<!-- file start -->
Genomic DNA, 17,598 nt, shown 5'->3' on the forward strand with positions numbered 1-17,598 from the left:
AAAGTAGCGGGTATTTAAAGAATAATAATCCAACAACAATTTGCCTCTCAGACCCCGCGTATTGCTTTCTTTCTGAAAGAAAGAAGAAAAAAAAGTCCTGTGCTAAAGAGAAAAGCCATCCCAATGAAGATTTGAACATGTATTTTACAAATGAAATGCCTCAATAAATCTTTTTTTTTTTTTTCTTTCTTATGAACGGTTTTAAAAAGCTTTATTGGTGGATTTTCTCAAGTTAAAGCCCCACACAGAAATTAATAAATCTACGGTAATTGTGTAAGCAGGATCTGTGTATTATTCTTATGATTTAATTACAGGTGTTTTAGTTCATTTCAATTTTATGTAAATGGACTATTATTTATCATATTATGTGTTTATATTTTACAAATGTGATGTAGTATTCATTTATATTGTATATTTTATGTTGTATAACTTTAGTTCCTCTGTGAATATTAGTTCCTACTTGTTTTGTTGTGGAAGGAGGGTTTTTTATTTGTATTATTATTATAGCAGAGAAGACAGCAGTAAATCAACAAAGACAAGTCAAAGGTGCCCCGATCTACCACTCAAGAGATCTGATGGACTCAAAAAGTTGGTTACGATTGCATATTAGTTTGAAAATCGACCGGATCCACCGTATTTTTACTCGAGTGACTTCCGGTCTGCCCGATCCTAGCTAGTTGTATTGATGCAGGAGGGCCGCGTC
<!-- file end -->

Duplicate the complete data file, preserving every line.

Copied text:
Genomic DNA, 17,598 nt, shown 5'->3' on the forward strand with positions numbered 1-17,598 from the left:
AAAGTAGCGGGTATTTAAAGAATAATAATCCAACAACAATTTGCCTCTCAGACCCCGCGTATTGCTTTCTTTCTGAAAGAAAGAAGAAAAAAAAGTCCTGTGCTAAAGAGAAAAGCCATCCCAATGAAGATTTGAACATGTATTTTACAAATGAAATGCCTCAATAAATCTTTTTTTTTTTTTTCTTTCTTATGAACGGTTTTAAAAAGCTTTATTGGTGGATTTTCTCAAGTTAAAGCCCCACACAGAAATTAATAAATCTACGGTAATTGTGTAAGCAGGATCTGTGTATTATTCTTATGATTTAATTACAGGTGTTTTAGTTCATTTCAATTTTATGTAAATGGACTATTATTTATCATATTATGTGTTTATATTTTACAAATGTGATGTAGTATTCATTTATATTGTATATTTTATGTTGTATAACTTTAGTTCCTCTGTGAATATTAGTTCCTACTTGTTTTGTTGTGGAAGGAGGGTTTTTTATTTGTATTATTATTATAGCAGAGAAGACAGCAGTAAATCAACAAAGACAAGTCAAAGGTGCCCCGATCTACCACTCAAGAGATCTGATGGACTCAAAAAGTTGGTTACGATTGCATATTAGTTTGAAAATCGACCGGATCCACCGTATTTTTACTCGAGTGACTTCCGGTCTGCCCGATCCTAGCTAGTTGTATTGATGCAGGAGGGCCGCGTC